Give me Michelle over Hillary any day

It was an intensely political evening. First, the premiere of the amazing new film Recount, starring Kevin Spacey and Denis Leary, turned the dry legal arguments about “hanging chads” in the aftermath of the 2000 presidential election into fascinating drama. Then screens hung down at New York’s Four Seasons restaurant so we could watch the results come in from the polls in West Virginia.

Few people were talking about anything else. We were all invited to vote ourselves – for Barack Obama, Hillary Clinton or John McCain. Not surprisingly – this is New York – Obama won the restaurant poll.

But while everyone knows he is more than likely to be the Democratic nominee, I was surprised to hear negative talk about him. And it was especially his wife, Michelle, whom I have always found to be deeply impressive, who came in for a bashing. One senior TV executive told me how when they’d filmed a puff piece recently on the Obamas, no one had commented on how every campaign staffer had on their desk a note along the lines of “Michelle is always right”.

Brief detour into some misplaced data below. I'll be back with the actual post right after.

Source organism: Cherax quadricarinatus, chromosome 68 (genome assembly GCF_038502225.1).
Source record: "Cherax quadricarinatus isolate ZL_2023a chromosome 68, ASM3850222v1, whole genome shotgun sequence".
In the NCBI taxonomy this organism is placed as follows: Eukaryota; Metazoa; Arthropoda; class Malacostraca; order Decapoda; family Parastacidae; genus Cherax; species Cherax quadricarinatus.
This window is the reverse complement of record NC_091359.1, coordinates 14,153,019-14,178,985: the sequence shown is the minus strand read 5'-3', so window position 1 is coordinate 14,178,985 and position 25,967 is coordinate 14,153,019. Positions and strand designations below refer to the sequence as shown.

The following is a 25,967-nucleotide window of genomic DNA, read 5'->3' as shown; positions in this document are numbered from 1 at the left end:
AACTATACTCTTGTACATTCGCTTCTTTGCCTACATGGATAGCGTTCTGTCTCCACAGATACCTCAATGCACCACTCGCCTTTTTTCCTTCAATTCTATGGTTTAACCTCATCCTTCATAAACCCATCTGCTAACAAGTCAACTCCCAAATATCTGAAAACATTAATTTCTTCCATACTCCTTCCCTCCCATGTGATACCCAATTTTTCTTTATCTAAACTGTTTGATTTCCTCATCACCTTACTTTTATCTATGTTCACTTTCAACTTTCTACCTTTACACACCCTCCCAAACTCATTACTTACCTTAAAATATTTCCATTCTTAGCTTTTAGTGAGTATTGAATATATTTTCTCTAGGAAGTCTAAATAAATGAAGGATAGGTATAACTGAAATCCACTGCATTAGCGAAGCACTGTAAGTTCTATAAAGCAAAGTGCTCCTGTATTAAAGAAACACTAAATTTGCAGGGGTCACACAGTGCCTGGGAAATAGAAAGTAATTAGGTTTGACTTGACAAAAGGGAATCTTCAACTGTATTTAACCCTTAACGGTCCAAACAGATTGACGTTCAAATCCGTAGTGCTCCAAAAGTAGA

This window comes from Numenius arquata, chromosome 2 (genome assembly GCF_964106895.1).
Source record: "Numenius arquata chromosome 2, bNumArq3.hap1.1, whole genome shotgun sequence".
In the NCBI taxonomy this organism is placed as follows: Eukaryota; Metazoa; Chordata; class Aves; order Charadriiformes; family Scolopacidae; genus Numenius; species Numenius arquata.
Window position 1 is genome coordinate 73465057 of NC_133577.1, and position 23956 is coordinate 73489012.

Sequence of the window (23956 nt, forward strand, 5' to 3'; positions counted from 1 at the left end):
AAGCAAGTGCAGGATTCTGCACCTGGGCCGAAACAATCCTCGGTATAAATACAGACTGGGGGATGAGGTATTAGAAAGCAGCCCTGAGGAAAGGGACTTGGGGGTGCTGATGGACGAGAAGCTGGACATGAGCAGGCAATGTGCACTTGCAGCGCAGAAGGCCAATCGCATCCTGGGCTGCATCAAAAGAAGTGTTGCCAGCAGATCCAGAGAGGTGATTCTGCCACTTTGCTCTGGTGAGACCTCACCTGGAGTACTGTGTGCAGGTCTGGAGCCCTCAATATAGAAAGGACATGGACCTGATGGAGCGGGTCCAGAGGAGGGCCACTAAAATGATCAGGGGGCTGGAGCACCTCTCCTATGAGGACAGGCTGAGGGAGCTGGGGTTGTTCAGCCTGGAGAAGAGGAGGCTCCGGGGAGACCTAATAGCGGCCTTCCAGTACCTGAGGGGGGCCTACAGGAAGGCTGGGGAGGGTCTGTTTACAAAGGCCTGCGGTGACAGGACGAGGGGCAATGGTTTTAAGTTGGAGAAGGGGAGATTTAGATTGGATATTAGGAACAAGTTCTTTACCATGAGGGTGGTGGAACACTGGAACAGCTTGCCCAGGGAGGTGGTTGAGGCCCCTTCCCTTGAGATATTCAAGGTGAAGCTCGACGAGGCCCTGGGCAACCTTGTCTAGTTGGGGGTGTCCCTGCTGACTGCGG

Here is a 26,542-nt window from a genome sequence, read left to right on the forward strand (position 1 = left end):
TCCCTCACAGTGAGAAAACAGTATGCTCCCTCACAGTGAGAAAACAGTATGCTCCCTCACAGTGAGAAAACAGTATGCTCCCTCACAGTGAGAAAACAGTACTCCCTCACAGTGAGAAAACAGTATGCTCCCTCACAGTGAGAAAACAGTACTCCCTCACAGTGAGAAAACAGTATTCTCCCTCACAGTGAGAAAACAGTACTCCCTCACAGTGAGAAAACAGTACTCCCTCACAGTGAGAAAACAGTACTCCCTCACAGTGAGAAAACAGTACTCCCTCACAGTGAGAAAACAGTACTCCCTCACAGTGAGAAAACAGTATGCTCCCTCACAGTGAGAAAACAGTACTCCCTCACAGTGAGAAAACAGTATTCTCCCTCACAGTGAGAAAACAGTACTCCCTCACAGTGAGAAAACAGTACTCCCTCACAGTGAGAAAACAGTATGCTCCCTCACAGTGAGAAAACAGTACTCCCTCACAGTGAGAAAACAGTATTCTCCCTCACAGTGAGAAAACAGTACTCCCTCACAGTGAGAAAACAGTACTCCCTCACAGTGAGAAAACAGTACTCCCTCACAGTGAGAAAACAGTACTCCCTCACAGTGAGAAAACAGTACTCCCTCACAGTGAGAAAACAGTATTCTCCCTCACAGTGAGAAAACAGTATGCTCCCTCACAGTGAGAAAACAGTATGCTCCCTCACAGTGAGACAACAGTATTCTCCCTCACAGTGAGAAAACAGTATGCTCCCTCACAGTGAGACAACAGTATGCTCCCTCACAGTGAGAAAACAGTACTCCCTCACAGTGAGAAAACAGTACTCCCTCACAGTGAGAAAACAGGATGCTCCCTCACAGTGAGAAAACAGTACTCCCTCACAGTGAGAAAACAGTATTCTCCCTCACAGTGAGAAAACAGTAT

I volunteered that it seems that Clinton, with her outrageous remarks about race and her unwillingness to give up despite her inability to win, seems to be far more the deranged, power-hungry woman than ice-cool Michelle.

No, no, they said. The truly angry, power-hungry woman here was Michelle Obama. Had I read her Princeton dissertation? It was all about race.

I have now read it: it is indeed about race and attitudes to race. But why shouldn’t it be? It is a subject she has talked about openly.

And having re-read profiles of Michelle Obama, frankly it seems to me that she is being attacked for being … well, just like me and most other professional career women.

She once complained that her husband didn’t put the butter away – and a columnist wrote that this was “emasculating”. Please. She has also been on his case for smoking, since one of their daughters has asthma (he has never smoked in front of her or their kids). Well, the same thing happened in my family. I don’t consider myself a harridan.

She introduces herself as a wife, mother and a “professional”. Ooh – dangerous! What’s worse: a “professional” – or a woman who says she’ll stand by her unfaithful man? Personally I’d choose the smoker husband and a profession for myself – but then I’m not in the running to be First Lady. And having watched the nail-biting Recount, all I can say is – thank goodness.V

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